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Portsmouth/Paducah Project Office Contracting Officer Tyler Hicks.
Portsmouth/Paducah Project Office Contracting Officer Tyler Hicks.

LEXINGTON, Ky. – Growing up in Kentucky’s capital of Frankfort, Tyler Hicks knew a lot of state employees.

But he didn't think civil service was for him, so he enrolled at the University of Kentucky in Lexington to study business and finance. By 2008, he had earned his bachelor’s degree, but job opportunities were scarce under the worst recession in a generation. So Hicks stayed at the university another year, earned a master’s degree, and met an Air Force representative at a campus job fair.

“I showed up for free pizza,” Hicks remembered recently from his desk at EM’s Portsmouth/Paducah Project Office (PPPO) in Lexington.

Although most of the graduates that day weren’t planning on government careers, a dozen of them decided to pursue internships as civilian contract specialists at Ohio’s Wright-Patterson Air Force Base. Hicks said the base offered good entry opportunities at respectable pay grades.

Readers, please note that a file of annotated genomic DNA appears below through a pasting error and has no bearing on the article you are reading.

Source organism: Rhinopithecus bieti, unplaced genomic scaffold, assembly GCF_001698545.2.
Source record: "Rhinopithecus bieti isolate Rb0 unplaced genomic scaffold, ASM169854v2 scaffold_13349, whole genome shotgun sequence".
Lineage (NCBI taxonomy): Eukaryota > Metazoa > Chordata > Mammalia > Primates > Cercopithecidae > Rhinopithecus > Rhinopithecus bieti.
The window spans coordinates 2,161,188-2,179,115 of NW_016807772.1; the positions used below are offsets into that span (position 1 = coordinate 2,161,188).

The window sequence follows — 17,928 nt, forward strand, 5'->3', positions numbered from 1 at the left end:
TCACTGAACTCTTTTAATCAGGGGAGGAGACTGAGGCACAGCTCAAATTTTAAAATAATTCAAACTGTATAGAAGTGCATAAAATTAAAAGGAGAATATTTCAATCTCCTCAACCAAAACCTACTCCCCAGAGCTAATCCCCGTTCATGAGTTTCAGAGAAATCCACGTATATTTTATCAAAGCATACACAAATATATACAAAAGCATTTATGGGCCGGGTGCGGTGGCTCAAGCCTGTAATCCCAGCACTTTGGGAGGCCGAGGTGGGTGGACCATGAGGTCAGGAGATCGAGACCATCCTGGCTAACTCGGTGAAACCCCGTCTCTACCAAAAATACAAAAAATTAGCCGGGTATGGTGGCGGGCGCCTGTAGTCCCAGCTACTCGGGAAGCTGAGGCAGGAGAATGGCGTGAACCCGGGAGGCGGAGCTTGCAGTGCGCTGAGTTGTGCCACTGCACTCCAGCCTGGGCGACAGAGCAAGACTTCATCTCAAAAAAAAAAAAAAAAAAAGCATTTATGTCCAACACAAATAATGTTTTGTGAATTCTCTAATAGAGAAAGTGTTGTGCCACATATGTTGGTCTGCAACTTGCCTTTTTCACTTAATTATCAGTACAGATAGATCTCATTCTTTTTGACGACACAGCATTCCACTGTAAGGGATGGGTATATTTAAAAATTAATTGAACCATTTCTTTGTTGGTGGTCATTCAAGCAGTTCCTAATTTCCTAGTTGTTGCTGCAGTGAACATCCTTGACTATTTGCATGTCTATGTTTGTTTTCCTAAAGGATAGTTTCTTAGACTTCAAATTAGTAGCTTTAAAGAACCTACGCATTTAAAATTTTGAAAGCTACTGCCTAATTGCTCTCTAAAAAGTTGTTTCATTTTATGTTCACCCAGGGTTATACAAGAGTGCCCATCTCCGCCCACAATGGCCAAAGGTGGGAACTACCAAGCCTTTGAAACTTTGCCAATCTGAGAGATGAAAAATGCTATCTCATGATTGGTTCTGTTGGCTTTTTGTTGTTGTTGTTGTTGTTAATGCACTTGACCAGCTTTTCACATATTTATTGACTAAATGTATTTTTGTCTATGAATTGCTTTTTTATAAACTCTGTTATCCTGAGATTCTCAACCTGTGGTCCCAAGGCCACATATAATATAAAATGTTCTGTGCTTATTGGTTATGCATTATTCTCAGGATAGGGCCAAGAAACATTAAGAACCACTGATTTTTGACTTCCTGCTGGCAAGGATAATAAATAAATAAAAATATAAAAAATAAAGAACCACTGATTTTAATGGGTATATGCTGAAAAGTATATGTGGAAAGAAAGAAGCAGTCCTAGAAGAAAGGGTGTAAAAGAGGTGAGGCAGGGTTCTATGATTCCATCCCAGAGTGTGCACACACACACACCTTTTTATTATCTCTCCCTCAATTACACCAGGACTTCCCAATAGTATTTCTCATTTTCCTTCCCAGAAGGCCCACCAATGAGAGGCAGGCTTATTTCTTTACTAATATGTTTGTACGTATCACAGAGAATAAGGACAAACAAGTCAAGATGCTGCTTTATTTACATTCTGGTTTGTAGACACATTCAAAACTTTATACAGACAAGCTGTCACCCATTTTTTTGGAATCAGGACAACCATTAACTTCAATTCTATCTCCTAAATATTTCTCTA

After his first three years at Wright-Patterson, Hicks joined the F-35 Joint Program Office in Arlington, Virginia. In 2014, knowing that PPPO was hiring, he stopped by Lexington to introduce himself at the PPPO office while visiting relatives in Kentucky.

Now in his sixth year as a PPPO contracting officer, Hicks oversees more than $4 billion worth of contracts guiding the safe execution of deactivation and decommissioning work at EM’s Portsmouth Site in southern Ohio. The site was home to one of the nation’s three large Cold-War-era uranium-enrichment plants for 50 years.

“Working myself out of a job,” as he describes it, Hicks anticipates the Portsmouth cleanup will be finished before he reaches retirement age.

With more than 10 years of federal service, the 33-year-old has had a successful career even though it’s not exactly what he once planned on doing. And with PPPO anticipating the first massive uranium-enrichment process building’s demolition starting late this year, Hicks said he and his colleagues are gratified to see the results of their efforts.

“It’s exciting to get to see the fruition of all the work,” he said.